Even before being accepted into pharmacy school, I knew I wanted to be a pharmacist because I wanted to do work in health equity. My first experience recognizing the impact of health inequities on communities was when I was an intern at the Southtown Walmart Pharmacy in my hometown of Fort Wayne, IN. Within a few weeks, I noticed the barriers patients faced when accessing the healthcare system, and I began to question how these barriers contributed to health disparities. When I realized that my patients' census tract life expectancy was 15 years less than the census tract I grew up in, I was shocked. I couldn't understand why this information was readily available (thanks to the CDC), yet no one was doing anything about it. I couldn't comprehend why we talked about health disparities without a sense of urgency when everyday numerous patients were being impacted. This sense of purpose led me to join the CHEqI Student Advisory Board (SAB).
One of the most formative experiences as an SAB member has been participating in health equity-related research. My research partner, Sarah Vas, and I, along with faculty members Rakhi Karwa and Monica Miller, have successfully completed and are in the process of publishing our research, " Health Equity Language within Residency Training Promotional Content". The research idea came from pharmacy students participating in the residency preparatory class who wrote about their interest in working with under-resourced patient populations. We wanted to know if students could properly identify residency programs that met this interest area and how they specified that in their promotional content. To investigate this, we randomly selected 20% of first-year pharmacy residency programs across all 50 states. We analyzed each programs’ residency information and institutional mission, vision, and values for health equity and social determinants of health (SDOH) related language. Unsurprisingly, many programs had health equity and SDOH language in their institutional content, but little to none in their residency program content. Through this research, we revealed potential gaps in students’ identification of programs that meet their interest areas.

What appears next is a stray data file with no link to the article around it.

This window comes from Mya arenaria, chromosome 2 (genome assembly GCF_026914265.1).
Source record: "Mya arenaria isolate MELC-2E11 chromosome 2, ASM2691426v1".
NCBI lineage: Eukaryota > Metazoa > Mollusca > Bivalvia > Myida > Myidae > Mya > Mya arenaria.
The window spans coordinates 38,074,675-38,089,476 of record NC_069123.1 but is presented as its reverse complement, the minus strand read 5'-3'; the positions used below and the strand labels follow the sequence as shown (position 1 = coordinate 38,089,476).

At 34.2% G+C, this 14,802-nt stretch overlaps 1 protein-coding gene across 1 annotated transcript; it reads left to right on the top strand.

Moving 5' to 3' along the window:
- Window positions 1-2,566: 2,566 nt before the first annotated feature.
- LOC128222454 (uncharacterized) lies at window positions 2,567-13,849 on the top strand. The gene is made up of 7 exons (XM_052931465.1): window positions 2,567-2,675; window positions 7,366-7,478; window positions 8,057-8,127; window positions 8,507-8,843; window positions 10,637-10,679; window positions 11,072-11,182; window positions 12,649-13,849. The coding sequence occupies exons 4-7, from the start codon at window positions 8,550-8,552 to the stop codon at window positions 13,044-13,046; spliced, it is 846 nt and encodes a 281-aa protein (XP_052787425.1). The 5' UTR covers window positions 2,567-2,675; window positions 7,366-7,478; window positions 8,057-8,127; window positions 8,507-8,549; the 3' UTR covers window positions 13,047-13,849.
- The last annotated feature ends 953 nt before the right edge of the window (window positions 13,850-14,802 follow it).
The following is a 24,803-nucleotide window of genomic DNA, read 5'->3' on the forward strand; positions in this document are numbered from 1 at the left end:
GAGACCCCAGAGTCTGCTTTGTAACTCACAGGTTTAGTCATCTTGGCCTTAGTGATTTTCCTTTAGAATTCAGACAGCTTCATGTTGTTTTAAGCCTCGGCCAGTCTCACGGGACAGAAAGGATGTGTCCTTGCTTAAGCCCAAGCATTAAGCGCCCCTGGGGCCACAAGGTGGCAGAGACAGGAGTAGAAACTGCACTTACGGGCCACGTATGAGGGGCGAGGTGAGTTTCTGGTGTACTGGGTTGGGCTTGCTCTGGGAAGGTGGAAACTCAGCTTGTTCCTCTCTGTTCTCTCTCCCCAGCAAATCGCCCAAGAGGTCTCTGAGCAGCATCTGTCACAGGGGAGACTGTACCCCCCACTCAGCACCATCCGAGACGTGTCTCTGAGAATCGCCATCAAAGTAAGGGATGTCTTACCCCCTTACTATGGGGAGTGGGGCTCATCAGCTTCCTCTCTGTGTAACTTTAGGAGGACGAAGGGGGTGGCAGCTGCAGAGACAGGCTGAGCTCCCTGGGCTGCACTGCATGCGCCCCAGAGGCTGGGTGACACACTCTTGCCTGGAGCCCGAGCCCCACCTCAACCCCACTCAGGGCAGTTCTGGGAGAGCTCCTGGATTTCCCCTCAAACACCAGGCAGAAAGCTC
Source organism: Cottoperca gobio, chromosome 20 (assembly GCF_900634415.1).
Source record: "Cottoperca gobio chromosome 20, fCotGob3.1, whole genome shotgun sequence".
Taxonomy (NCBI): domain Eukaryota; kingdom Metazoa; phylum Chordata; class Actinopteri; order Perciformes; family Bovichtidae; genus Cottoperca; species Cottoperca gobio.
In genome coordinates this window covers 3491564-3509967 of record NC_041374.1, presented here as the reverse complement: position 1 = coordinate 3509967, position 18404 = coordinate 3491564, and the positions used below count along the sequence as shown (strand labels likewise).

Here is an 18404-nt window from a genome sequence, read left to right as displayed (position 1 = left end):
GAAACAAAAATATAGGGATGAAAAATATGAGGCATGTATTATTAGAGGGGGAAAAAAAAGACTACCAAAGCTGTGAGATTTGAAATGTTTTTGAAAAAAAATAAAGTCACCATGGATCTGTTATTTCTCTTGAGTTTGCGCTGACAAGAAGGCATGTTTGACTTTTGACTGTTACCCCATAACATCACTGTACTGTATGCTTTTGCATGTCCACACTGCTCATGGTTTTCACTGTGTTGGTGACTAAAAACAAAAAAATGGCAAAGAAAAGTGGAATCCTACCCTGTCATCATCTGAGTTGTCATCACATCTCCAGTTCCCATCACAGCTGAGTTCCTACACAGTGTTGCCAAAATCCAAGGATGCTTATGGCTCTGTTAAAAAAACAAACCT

While this has been an amazing experience that has given me applicable skills, such as data analysis and technical writing, one of the most impactful aspects of this project has been how it has encouraged me to ask more of my future training program. It was disappointing to see how many health systems value diversity, equity, and inclusion but how little the residency program aligns with those values. I want an institution that is not only vocal about their values but is also dedicated enough to have initiatives that make those values actionable. I want to be at an organization that recognizes the influence the SDOH have on health outcomes and is actively working to address them.
CHEqI has shown me that simply saying I care about health equity does not equate health equity work. Health equity work is tedious, uncomfortable, and, above all, actionable. It asks us to put down our wants for the needs of those it serves. It requires us to remain committed and insistent on doing the work because complacency is a luxury some do not have. It calls us to use our privilege as a responsibility to continue to pursue a more equitable and inclusive health care system. Because I have learned this, I am committed to finding an institution that values health equity equally as much as I do and is willing to invest in the initiatives needed to make a difference.
Jessica Schowe | PharmD Candidate 2023